This is the first large study that compares mutation status between primary tumors and their corresponding liver and lung metastases using a single molecule tag approach. We observed an overall concordance rate of 91% in all five genes in paired samples. Concordance rates above 99% were reached for BRAF, HRAS and NRAS, concordance for KRAS and PIK3CA were 96 and 95%, respectively. Comparable concordance rates for KRAS and BRAF are described in three smaller series [8,9,10]. In contrast, a discordance rate of 23% for KRAS and 7% for BRAF was detected in a study of 43 primary tumors and matched liver metastases [11]. Although an increased KRAS discordance rate was previously reported in CRC with lung metastases [12], we did not observe a difference in concordance rate between liver and lung metastases. These high concordance rates implicate that, in the treatment-naïve setting, there is no need for additional biopsies from metastatic sites in order to obtain a molecular profile to decide on anti-EGFR therapy. This is an important message, given the impact of additional interventions on patients, like shown in the meta-analysis of CT guided lung biopsies with overall complication rates of 24 to 38% [13]. Next to the increased costs and complications, the delay due to additional biopsies and subsequent testing might be considerable. Mutation analysis based on the primary tumor, would have incorrectly withhold anti-EGFR treatment to 8 patients (3.4%) and one patient (0.5%) would have incorrectly received anti-EGFR therapy. Nevertheless, acquired resistance after anti-EGFR therapy, with novel KRAS or NRAS mutations in 38 to 60% of cases indicate the necessity of additional biopsies in that setting [14,15,16]. We observed mutations in the RAS/RAF pathway in 62% of the metastases, ranging from 73% in lung metastases and 56% in liver metastases. The difference between mutation frequency in liver and lung metastases is mainly caused by the higher incidence of RAS mutations in lung metastases (71% vs. 47%). This high occurrence of RAS mutations in colorectal cancer with lung metastases is in line with literature [12, 17, 18]. KRAS mutations are also increased in colorectal bone and brain metastases [19]. Distinct metastatic patterns are observed for BRAF mutations as well, which are mainly associated with peritoneal and distant lymph node metastases [20, 21]. Furthermore, as expected [22, 23], a low percentage of MSI was observed, and only in patients with liver metastases (3.2%). This confirms the inverse relation between MSI CRC and lung metastases [21]. MSI/BRAF mutated CRC seems to have a preference for widespread disease including peritoneal metastases, thus falling outside our current selection and explaining our relatively low incidence of MSI.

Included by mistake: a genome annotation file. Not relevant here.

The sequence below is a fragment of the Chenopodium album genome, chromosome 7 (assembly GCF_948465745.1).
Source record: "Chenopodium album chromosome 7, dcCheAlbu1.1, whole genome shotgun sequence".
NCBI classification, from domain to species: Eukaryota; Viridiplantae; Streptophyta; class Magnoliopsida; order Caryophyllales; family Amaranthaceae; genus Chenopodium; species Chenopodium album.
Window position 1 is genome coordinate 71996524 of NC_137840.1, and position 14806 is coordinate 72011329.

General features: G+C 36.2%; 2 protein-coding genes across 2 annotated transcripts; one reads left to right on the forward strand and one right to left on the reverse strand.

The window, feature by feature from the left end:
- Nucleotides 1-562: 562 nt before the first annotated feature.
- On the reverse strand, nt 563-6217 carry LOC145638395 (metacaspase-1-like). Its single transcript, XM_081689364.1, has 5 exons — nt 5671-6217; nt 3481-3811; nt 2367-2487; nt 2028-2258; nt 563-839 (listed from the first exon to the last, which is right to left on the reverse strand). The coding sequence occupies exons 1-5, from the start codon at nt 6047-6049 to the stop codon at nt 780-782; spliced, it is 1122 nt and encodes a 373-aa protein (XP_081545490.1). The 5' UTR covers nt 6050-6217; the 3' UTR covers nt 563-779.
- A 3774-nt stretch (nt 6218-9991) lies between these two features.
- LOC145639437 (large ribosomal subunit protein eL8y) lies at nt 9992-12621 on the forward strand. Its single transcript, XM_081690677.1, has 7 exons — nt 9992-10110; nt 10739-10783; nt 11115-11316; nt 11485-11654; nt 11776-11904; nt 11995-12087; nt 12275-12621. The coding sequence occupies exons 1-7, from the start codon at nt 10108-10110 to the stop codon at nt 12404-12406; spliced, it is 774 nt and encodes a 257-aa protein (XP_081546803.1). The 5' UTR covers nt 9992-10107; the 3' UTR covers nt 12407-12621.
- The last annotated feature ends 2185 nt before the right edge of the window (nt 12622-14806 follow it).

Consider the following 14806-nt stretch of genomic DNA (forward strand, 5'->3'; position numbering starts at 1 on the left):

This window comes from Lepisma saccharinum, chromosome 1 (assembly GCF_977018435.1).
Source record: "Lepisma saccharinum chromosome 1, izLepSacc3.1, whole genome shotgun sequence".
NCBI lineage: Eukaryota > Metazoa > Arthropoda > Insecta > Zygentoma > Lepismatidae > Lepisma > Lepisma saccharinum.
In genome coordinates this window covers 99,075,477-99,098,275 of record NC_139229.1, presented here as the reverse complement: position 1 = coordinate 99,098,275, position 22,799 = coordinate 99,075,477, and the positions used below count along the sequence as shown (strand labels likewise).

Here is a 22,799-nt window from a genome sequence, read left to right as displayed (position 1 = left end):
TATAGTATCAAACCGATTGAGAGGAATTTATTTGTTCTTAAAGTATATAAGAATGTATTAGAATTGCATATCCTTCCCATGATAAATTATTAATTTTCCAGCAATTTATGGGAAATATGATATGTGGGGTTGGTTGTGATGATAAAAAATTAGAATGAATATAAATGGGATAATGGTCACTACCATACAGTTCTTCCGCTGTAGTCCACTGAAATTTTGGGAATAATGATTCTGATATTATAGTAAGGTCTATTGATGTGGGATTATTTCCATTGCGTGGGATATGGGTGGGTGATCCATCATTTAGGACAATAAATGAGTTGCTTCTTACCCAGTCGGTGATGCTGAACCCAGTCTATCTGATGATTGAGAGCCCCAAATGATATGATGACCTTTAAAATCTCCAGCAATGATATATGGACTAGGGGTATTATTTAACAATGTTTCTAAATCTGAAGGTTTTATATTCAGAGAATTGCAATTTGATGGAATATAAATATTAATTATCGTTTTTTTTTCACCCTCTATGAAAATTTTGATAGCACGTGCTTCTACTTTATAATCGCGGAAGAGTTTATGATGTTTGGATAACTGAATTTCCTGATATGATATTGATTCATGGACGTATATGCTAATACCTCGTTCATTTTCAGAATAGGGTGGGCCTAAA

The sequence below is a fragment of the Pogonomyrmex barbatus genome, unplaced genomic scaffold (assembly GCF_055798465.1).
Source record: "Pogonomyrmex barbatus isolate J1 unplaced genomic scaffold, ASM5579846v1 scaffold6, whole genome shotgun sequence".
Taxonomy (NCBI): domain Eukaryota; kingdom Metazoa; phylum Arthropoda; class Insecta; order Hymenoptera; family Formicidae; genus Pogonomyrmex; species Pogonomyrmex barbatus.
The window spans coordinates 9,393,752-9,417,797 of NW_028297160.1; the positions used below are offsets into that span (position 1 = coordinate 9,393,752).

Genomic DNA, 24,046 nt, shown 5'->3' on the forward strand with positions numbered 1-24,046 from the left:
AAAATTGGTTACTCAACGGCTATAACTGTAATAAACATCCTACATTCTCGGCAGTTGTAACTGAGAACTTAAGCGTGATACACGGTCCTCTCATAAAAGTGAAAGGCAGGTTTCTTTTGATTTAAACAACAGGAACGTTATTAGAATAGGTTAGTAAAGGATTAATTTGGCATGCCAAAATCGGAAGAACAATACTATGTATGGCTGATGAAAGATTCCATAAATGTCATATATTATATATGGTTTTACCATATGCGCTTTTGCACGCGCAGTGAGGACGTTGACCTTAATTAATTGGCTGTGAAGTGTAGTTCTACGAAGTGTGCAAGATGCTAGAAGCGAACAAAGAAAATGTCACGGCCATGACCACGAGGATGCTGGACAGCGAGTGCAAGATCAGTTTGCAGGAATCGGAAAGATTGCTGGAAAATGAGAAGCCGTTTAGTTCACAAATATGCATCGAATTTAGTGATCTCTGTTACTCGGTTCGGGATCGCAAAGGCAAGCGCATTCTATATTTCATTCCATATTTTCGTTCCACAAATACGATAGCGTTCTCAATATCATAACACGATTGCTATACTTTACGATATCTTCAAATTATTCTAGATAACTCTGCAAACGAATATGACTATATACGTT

Our study illustrates the main limitation of next generation sequencing using single molecule tags, which is coverage dependency. This is even more apparent in our study because we need good coverage for all five genes in two or more samples per patient. In clinical setting limited coverage for an exon of a gene that is not directly involved in resistance to therapy, is less often a problem. However, this is potentially important since a test is only as strong as its lowest coverage. Sufficient unique sequence reads are required to reliably identify the presence or absence of a mutation. Adjusting the settings would increase the number of false positive and false negative calls. We have chosen a certainty level of > 90% to reliably identify or exclude the presence of a mutation. Currently, there are no guidelines on what level of certainty is acceptable in the molecular setting. Since this has potentially major impact on important treatment decisions, it is vital that oncologists become aware of this issue.